If I Quit
Smoking Right Now...
an averaged little timeline about some of the more immediate effects of
quitting smoking and how that will affect your body.
In 20 minutes your blood
pressure will drop back down to normal.
In 8 hours the carbon
monoxide (a toxic gas) levels in your blood stream will drop by half,
and oxygen levels will return to normal.
In 48 hours your chance of
having a heart attack will have decreased. All nicotine will have left
your body. Your sense of taste and smell will return to a normal level.
In 72 hours your bronchial
tubes will relax, and your energy levels will increase.
In 2 weeks your
circulation will increase, and it will continue to improve for the next
In three to nine months
coughs, wheezing and breathing problems will dissipate as your lung
capacity improves by 10%.
1 year your risk of having a heart attack
will have dropped by half.
In 5 years your risk of
having a stroke returns to that of a non-smoker.
In 10 years your risk of
lung cancer will have returned to that of a non-smoker.
In 15 years your risk of
heart attack will have returned to that of a non-smoker.
Why should I quit
Have you ever heard anyone say,
“Quitting smoking was the easiest thing I ever did?”
Of course not. Smoking is more than just “a bad
habit”, it’s an addiction. The good news is,
however, that thousands of people quit every year
and so can you.
what if you don’t want to quit? Maybe these facts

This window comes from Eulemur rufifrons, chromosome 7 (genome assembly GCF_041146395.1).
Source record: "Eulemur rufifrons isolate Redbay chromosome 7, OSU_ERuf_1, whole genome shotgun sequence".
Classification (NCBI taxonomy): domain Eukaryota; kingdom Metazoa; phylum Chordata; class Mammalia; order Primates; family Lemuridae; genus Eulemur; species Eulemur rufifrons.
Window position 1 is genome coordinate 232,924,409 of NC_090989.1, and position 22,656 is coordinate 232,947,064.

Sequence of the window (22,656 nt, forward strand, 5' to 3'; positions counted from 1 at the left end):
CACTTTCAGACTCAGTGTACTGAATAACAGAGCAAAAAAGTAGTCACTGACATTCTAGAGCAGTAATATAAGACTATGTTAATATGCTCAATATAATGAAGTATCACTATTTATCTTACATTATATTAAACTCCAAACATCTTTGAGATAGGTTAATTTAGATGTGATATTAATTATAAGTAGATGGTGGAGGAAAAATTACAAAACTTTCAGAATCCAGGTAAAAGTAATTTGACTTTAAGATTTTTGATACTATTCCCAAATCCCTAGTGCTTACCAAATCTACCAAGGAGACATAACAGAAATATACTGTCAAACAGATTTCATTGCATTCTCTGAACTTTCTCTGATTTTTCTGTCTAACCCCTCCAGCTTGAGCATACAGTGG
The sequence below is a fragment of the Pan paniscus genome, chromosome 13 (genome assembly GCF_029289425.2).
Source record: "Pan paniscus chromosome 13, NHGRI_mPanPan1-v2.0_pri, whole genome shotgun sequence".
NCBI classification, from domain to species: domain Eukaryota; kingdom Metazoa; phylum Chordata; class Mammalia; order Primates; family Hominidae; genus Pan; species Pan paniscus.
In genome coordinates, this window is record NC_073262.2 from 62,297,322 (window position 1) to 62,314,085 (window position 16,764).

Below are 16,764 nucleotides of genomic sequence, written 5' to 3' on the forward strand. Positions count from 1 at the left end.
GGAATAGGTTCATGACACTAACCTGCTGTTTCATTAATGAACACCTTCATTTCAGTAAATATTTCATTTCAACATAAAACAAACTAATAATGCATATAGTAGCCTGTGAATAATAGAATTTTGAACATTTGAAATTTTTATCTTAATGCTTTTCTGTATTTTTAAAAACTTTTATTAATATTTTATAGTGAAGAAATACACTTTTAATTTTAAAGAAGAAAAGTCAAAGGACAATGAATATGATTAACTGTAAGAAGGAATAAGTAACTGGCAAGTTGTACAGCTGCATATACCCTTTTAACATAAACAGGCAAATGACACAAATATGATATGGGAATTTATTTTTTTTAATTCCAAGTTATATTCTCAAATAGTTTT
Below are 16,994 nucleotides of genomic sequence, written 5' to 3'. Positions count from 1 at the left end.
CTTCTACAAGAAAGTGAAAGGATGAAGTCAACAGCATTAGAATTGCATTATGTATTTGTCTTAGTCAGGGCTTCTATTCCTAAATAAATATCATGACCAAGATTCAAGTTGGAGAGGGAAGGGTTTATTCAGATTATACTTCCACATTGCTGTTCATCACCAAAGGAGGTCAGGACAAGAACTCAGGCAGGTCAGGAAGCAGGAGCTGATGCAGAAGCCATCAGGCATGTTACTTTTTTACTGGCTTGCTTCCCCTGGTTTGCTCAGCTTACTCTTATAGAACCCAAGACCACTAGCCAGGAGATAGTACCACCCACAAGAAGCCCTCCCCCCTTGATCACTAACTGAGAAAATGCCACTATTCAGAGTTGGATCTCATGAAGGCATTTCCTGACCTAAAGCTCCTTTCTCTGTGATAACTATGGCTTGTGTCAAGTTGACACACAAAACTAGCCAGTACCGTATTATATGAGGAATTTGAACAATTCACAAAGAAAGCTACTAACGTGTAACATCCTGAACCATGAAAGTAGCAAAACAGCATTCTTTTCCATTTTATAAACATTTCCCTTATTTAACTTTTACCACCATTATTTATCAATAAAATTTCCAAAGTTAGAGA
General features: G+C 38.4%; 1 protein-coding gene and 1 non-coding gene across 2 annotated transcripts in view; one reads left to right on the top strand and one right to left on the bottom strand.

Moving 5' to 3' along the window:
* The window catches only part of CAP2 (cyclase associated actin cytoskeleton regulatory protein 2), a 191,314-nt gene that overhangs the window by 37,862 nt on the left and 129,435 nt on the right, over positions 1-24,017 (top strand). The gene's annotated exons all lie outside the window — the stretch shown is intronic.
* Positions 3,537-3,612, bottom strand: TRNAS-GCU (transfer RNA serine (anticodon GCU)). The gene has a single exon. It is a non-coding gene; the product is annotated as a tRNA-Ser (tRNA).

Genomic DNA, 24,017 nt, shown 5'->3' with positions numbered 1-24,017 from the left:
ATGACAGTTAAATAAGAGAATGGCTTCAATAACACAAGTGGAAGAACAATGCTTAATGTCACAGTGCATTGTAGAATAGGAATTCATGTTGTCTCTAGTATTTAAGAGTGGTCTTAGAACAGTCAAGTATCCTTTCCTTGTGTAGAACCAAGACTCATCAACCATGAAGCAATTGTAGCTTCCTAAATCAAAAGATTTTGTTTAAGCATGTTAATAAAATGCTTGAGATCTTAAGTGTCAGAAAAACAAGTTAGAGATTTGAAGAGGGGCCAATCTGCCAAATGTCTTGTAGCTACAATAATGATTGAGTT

will help you change your mind:
- Smoking kills. In
plain and simple terms, smoking will take an
average of seven years off your life. In addition,
one out of every five deaths in the United States
is related to smoking.
- Smoking damages your
lungs. There is an old saying in the medical
community that goes like this; “ If you can’t
breathe, nothing else matters”. No truer words
were ever spoken. Physicians and scientists have
proven over and over that smoking causes
bronchitis, chronic cough, emphysema, chronic
obstructive pulmonary disease and lung cancer.
- Smoking stresses
your heart. Your heart and lungs work
“hand-in-hand.” When one is damaged, the other
suffers too. If you are a smoker, you are at an
increased risk for heart disease. Smoking
constricts blood vessels and also increases
platelets, which causes blood to clot easier.
Carbon monoxide robs the body of oxygen. If you
already have heart disease, one of the best things
you could ever do for yourself is quitting smoking
- Smoking makes
everything worse. It’s bad enough
that smoking can severely damage your heart and
lungs, but we also know that the damage caused by
smoking doesn’t stop there. Smoking can also
contribute to high blood pressure, stomach ulcers,
gum disease and loss of taste.
- Smoking is
expensive. At today’s prices, a pack a
day smoking habit costs you about $1,200 a year.
- Quitting smoking
changes everything. That’s right.
No matter how long you have smoked, when you quit
your body begins to heal almost immediately. After
20 minutes your blood pressure begins to drop.
After only 24 hours your chance of a heart attack
decreases. After one year your excess risk of
heart disease is half that of a smoker. After 15
years your risk of coronary disease is back to
that of a non-smoker.